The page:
Lesser-Evilism: the Duopolist Dead-Ender's Pact with the Political Devil

Though lesser-evilists on both sides of the duopoly divide cloak their political pact with the devil in the mantle of pragmatism, their support for practical accommodation with the Democratic or Republican Party, as the case may be, is nothing other than a defense of the ruling political class and a renewed call for the reproduction of the reigning duopoly system of government. At the Booman Tribune, Booman comes right out and admits it:
Right now, the left is looking at the Democratic Party and asking why they are too much resembling the party of corporate management. But I think this is an anachronistic way of judging where we stand politically as a nation. We have a two-party system that is driven by the first past the post winner-take-all federal elections that were created by our Constitution. But one-party proved unworthy of support during the Bush years . . . [and so] the Democratic Party ceased being the party for the left and became the party for the entire Establishment. Outwardly, Obama campaigned as a traditional Democrat, appealing to traditional Democratic constituencies. But, in reality, he took on the job as savior for the entire system.
Booman has, perhaps unwittingly, thereby supplied one of the most succinct arguments in favor of opposition to the Obama administration and the Democratic congressional majority. Of course, the contention that today's Democratic or Republican Party is, or could be, anything other than a party for the establishment is maintained only by the most cynical propagandists of the two-party state and the most naive rank and file supporters of the major parties.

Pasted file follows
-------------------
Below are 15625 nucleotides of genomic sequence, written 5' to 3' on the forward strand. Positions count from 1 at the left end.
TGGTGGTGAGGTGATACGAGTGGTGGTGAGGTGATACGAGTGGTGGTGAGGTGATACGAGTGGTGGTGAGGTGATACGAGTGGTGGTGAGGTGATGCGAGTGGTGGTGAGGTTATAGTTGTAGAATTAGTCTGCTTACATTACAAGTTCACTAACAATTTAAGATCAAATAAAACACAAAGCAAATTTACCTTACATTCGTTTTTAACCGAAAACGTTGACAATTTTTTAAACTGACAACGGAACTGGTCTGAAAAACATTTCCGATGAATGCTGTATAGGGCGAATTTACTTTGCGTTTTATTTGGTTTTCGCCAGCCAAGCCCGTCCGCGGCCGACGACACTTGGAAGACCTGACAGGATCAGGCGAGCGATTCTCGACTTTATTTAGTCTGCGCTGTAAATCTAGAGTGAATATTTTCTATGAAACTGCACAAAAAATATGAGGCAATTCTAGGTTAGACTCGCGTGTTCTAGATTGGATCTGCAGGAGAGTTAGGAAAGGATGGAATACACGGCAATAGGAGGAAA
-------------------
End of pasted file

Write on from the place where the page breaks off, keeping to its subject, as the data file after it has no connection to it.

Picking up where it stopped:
On the other side of the duopoly divide, JB Williams argues against independent opposition to the two-party state and for infiltration of the Republican Party. In addition to the absurd assertion that the end result of any successful third party and independent movement would be the transformation of the United States into a "parliament system," Williams provides a number of faulty arguments in favor of accommodation with the Republican Party. In what we might call the fractal fallacy, he treats findings from a national poll as if they reflected the breakdown of public sentiment in all state and local level polities:
23% “Tea Party” voters without a “Tea Party” to run a single candidate under cannot defeat 36% Democrat voters even in the wonderful Land of Oz.
The statement is, moreover, doubly false since this year voters in districts across the country will have the opportunity to choose a "Tea Party" candidate for office, whether that candidate is an independent or from the Constitution Party, the Libertarian Party, the Whig Party or even –why not?– the Green Party or Socialist Party. Applying yet another common duopolist argumentative fallacy, Williams equates the results of the 2008 presidential contest with outright support for the two-party state:
98.47% of the voters cast a vote for the two primary party tickets despite the fact that we had undeniably, the two worst tickets to choose from in U.S. history . . . 98.47% of voters are highly prone to support one of the two primary party tickets in every national election.
98.47% support for Obama and McCain sounds impressive until one recalls that only 56.8% of registered voters participated in the election. In other words, even with his "landslide" victory and comparatively "high" voter turnout, Obama was only able to garner the explicit support of roughly 30% of eligible voters. State and local elections are another matter altogether. In an opinion piece on the Florida Republican Party's attempts to court tea party activists, Bill Cotterelli observes:
As [GOP committeeman] Feaman accurately pointed out, these people want an end to big government, which is what Republicans advocate. But, he failed to add, it's not what the party does — certainly not to the extent the Tea Party ralliers desire.
This situation is effectively no different from that of the Democratic Party with respect to progressives. Just as Republicans advocate conservatism, but never deliver it, so too do Democrats advocate progressivism, but work against it. The reason for this is simple: the Democratic and Republican Parties are nothing more than the political organs of narrow corporatist interests. Rank and file lesser-evilists, the dead-enders of the duopolist order, are nothing more than their enablers.

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